The Power of Quiet People

Quiet by Susan Cain Photo (c) AvidScribbler

Quiet by Susan Cain
Photo (c) AvidScribbler

Yesterday I attended a programme where part of the process included an assessment day for budding entrepreneurs. It ended up becoming one of those days where I questioned myself as an entrepreneur and began to doubt my ability to succeed in a business world that is becoming increasingly louder, crowded and noisier than ever before.

Following several remarks made by the CEO of the programme, which largely focused on my quiet-working nature, I was left feeling very mixed and ended up doing a lot of soul searching afterwards in a cafe. I genuinely felt like something was wrong with me and I began wondering if it was possible for quiet people to succeed in the business world and as entrepreneurs.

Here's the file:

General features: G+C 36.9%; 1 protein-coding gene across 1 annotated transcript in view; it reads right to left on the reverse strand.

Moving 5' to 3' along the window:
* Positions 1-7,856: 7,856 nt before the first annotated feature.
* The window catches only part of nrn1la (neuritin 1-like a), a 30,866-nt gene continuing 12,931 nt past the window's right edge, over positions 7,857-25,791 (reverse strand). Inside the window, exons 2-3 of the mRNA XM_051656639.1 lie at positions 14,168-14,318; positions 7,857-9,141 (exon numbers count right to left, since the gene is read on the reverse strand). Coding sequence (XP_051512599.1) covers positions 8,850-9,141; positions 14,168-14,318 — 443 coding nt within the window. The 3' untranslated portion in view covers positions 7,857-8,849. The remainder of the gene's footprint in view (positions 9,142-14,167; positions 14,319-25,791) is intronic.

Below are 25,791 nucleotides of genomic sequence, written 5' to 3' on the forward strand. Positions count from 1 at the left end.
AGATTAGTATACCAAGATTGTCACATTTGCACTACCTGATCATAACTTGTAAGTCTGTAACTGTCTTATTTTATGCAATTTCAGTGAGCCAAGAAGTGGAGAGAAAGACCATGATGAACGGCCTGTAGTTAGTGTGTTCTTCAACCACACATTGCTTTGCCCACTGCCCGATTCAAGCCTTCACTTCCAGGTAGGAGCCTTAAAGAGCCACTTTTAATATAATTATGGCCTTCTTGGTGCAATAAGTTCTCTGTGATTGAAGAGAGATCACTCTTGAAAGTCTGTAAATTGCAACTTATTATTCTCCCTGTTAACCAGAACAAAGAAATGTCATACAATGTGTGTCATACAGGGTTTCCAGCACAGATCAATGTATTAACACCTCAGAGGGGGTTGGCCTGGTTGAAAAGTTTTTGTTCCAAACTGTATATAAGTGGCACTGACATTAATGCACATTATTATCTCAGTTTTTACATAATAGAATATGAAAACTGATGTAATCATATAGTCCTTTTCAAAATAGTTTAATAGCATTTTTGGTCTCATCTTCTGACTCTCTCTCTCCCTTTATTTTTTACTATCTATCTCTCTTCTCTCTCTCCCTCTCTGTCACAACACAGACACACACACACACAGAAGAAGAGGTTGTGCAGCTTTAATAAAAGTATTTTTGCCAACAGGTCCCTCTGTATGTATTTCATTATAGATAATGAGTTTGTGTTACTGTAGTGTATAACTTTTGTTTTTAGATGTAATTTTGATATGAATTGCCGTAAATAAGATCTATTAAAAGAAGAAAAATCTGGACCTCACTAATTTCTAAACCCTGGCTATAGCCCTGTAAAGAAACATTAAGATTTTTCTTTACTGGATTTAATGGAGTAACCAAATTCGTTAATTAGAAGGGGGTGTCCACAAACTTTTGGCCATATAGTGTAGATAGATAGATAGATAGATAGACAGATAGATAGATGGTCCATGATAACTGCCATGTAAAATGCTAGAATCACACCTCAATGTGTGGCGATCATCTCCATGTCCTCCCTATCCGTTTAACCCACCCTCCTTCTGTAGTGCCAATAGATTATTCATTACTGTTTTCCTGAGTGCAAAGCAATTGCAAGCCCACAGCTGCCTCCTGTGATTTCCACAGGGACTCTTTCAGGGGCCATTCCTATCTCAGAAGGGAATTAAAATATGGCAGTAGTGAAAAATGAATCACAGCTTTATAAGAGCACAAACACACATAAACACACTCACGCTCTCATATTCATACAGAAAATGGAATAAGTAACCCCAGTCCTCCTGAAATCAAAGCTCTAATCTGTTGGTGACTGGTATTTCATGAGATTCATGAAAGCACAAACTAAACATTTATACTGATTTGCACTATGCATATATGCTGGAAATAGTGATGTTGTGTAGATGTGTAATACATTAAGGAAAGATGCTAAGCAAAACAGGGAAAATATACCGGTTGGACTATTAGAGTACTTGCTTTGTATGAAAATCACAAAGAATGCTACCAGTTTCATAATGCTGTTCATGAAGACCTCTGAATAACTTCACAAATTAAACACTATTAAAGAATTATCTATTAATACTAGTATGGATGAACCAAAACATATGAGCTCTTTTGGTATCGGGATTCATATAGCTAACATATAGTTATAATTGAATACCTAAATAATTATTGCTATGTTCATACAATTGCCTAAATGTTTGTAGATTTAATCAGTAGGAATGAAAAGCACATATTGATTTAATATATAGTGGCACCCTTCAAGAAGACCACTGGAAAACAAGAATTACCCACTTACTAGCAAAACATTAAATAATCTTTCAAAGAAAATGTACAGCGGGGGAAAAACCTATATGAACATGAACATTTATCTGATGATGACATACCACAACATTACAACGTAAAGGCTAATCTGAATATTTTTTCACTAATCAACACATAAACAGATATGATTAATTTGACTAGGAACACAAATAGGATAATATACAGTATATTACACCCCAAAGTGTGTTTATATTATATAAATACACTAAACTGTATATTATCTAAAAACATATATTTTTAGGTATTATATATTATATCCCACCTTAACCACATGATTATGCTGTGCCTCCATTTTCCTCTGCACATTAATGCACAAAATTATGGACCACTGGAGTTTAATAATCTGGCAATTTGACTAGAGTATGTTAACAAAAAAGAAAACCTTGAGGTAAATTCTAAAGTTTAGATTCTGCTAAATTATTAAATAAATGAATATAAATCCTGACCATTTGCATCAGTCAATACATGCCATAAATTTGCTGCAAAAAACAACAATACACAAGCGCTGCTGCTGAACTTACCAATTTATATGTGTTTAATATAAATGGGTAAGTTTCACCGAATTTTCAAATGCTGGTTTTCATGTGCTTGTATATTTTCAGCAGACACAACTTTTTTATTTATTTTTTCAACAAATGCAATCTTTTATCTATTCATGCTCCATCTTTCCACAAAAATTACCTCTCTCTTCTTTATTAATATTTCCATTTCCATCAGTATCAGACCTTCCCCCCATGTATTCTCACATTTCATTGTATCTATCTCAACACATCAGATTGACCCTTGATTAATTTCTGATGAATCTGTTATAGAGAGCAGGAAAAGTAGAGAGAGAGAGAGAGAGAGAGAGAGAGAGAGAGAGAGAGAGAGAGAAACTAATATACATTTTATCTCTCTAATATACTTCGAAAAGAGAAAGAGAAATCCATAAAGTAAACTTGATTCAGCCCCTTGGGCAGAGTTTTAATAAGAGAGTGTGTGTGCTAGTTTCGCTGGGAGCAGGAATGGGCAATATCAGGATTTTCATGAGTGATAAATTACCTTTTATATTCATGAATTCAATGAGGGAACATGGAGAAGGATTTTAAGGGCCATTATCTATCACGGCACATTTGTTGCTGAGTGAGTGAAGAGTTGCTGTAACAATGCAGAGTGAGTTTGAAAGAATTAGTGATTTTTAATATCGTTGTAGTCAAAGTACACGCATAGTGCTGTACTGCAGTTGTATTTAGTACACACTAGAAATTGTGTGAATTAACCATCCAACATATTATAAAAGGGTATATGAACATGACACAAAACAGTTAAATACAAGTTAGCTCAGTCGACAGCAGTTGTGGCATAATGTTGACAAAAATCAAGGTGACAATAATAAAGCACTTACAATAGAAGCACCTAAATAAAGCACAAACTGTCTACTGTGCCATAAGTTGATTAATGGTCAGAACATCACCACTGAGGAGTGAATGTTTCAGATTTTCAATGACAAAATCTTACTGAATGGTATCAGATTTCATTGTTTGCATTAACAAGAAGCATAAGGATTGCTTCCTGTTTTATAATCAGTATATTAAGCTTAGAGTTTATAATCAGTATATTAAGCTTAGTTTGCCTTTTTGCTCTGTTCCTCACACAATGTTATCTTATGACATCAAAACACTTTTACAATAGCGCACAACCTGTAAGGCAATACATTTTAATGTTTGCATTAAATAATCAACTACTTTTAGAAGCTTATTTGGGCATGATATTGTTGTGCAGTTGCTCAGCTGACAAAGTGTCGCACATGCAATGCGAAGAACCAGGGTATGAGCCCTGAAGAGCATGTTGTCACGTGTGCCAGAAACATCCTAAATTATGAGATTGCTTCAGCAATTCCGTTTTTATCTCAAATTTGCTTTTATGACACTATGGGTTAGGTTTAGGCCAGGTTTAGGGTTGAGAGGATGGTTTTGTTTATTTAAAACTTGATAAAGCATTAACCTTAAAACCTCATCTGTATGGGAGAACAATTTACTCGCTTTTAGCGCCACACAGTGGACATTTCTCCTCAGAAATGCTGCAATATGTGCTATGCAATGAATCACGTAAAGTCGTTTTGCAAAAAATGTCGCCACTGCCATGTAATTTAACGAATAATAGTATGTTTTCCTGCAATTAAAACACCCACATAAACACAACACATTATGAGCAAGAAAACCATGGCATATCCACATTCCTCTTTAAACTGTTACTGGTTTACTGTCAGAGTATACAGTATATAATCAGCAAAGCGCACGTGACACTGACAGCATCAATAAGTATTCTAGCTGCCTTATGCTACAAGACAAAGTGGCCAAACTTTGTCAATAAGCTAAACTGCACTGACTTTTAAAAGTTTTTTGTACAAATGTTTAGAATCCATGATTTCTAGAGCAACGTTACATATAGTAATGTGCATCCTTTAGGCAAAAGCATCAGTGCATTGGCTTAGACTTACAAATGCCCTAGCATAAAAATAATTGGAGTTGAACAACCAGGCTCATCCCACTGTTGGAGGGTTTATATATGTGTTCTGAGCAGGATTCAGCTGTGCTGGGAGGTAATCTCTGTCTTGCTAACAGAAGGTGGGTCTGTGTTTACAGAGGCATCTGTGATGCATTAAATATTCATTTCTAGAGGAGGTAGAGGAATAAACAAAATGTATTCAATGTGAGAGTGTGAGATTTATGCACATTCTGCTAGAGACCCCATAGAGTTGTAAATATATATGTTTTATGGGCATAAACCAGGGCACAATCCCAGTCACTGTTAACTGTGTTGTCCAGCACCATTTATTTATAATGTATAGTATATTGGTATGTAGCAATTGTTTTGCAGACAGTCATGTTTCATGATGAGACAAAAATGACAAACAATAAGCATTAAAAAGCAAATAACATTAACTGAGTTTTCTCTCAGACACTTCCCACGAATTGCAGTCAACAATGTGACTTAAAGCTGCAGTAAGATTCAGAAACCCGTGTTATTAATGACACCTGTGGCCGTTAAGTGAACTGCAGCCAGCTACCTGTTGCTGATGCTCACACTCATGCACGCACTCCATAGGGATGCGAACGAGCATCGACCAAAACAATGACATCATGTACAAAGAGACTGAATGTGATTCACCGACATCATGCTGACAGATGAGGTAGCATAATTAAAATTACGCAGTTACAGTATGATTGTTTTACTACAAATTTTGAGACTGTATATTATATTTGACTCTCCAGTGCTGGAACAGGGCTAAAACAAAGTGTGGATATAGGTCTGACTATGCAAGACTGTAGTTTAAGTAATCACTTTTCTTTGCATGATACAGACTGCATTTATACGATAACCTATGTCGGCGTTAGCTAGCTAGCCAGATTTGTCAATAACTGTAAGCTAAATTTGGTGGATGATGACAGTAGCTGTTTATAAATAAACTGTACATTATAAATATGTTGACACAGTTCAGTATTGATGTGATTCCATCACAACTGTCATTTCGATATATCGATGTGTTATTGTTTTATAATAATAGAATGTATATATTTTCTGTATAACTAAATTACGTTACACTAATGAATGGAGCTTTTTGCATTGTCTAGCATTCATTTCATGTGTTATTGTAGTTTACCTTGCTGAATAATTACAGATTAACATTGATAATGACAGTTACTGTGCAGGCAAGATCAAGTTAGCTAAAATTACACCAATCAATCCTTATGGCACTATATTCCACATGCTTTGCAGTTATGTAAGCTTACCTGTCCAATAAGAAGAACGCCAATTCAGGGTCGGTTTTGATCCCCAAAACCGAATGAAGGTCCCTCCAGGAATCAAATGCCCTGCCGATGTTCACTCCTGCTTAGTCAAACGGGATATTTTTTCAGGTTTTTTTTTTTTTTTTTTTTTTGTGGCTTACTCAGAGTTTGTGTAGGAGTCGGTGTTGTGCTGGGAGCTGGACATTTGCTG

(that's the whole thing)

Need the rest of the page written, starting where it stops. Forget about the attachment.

I want to discuss the nature of introverts and whether or not they have the capability to become successful change makers and create long term sustainable solutions to many global problems. In a nutshell: “Can quiet people be powerful entrepreneurs?”

There are thousands upon thousands of advice articles which discuss how becoming an entrepreneur is an amazing thing to do and why more of us should do it. Despite this plethora of literature, there are not that many articles which succinctly talk about introverted entrepreneurs in a detailed and analytical manner.

Firstly, I am genuinely shocked that many still view quiet people as individuals who lack power, presence, passion and ambition. This is a mini story that my grandmother regularly told me throughout my childhood: